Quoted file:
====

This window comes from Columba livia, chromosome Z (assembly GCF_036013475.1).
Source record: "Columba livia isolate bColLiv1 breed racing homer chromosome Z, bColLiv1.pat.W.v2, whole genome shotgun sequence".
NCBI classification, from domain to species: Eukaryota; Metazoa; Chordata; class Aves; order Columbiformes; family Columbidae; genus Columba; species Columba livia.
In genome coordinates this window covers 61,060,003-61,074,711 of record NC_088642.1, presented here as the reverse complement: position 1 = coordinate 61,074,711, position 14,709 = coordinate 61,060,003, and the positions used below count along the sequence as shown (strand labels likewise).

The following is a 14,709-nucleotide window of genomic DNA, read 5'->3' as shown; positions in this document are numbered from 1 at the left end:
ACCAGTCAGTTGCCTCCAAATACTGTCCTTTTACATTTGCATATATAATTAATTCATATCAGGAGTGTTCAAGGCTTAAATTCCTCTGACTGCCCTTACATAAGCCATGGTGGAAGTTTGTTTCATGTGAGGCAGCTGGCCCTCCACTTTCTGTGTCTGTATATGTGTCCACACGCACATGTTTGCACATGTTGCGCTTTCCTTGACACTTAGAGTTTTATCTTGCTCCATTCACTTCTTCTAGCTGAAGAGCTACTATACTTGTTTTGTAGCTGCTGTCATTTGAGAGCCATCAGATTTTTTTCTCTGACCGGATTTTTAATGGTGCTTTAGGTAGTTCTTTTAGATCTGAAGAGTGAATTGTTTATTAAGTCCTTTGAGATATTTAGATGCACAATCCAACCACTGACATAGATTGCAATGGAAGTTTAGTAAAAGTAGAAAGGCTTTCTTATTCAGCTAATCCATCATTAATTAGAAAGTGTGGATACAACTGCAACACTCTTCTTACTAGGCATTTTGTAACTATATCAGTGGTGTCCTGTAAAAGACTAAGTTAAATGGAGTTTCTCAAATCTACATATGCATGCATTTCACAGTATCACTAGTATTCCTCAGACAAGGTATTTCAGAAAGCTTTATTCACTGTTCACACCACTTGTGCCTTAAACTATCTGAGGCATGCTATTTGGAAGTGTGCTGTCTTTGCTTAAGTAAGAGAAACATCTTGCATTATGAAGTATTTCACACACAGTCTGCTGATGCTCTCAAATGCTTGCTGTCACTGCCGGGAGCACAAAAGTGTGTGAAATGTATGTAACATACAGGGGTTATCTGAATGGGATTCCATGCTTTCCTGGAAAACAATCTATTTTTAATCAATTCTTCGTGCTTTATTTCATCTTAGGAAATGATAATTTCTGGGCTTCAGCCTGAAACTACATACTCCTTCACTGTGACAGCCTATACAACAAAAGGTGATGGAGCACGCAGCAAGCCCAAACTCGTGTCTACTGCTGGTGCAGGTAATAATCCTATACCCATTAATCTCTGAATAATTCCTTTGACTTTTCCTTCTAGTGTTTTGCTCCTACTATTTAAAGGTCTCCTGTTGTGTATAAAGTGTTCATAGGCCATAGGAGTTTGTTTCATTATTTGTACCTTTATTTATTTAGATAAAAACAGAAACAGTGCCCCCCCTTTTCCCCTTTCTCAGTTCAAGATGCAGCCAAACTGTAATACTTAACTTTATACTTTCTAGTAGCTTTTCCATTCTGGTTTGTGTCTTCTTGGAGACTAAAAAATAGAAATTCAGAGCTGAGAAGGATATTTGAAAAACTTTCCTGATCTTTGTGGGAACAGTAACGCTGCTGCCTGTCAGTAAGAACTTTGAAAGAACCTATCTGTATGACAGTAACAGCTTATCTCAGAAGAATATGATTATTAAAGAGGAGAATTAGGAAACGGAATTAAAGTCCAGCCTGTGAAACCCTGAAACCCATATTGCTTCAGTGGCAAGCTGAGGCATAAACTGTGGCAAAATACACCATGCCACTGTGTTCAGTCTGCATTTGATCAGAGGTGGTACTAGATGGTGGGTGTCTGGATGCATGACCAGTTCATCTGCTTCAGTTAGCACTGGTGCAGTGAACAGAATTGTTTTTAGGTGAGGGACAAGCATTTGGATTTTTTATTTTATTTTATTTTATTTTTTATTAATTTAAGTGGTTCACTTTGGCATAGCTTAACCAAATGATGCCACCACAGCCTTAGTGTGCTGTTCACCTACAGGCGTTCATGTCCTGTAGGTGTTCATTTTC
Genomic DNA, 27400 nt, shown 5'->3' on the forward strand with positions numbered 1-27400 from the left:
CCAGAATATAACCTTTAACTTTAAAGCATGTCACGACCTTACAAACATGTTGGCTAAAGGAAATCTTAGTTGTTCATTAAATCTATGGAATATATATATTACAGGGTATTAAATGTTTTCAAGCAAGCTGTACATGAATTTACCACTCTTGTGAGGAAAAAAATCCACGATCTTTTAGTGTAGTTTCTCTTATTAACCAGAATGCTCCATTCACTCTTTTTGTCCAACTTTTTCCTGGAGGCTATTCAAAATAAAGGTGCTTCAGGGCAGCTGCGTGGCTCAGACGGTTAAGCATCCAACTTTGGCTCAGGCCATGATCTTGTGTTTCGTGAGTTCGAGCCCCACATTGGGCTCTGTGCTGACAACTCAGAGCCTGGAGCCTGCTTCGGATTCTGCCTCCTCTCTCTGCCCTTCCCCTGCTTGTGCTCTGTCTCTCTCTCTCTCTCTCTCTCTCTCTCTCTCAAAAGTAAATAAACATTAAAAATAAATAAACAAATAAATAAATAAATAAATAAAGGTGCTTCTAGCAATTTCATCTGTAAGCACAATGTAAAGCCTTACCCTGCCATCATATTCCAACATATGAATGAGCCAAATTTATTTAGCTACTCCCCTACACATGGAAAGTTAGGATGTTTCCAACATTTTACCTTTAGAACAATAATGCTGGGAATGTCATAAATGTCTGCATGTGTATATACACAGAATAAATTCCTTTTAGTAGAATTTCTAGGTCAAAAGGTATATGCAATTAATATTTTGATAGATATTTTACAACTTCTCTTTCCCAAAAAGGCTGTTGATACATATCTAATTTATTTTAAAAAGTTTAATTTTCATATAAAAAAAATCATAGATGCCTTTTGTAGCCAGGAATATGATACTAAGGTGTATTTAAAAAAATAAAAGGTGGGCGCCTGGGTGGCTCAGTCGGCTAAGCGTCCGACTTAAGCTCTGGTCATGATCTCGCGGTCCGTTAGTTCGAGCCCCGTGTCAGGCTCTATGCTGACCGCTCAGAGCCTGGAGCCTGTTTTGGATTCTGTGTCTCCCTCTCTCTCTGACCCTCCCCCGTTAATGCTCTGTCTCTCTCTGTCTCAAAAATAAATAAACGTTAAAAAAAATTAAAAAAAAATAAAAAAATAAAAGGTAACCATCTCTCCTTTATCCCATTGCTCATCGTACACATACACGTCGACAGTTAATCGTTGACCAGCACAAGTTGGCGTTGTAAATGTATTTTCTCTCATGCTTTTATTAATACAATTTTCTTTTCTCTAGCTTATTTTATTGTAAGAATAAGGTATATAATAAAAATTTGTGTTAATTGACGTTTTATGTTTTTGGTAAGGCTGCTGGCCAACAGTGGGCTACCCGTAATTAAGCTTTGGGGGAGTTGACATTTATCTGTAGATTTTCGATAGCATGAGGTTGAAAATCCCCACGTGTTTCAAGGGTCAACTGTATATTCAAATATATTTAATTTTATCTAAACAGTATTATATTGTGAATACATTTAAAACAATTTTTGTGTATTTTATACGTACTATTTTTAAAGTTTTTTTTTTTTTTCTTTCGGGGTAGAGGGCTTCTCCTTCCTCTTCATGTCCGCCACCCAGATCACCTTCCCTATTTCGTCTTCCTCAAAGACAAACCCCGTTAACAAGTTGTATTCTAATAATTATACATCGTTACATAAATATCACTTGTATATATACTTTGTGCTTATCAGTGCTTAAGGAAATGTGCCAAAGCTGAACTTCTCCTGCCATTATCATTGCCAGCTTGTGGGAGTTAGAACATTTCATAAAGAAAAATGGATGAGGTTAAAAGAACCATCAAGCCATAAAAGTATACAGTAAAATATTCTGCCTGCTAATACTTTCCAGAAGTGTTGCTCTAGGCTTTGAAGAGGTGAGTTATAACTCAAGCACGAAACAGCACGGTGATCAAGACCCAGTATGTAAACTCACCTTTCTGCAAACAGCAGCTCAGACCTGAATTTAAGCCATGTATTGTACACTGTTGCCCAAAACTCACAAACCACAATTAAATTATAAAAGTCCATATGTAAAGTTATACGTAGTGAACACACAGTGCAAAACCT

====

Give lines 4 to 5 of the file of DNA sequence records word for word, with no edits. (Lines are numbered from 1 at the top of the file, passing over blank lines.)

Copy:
In genome coordinates this window covers 61,060,003-61,074,711 of record NC_088642.1, presented here as the reverse complement: position 1 = coordinate 61,074,711, position 14,709 = coordinate 61,060,003, and the positions used below count along the sequence as shown (strand labels likewise).

The following is a 14,709-nucleotide window of genomic DNA, read 5'->3' as shown; positions in this document are numbered from 1 at the left end: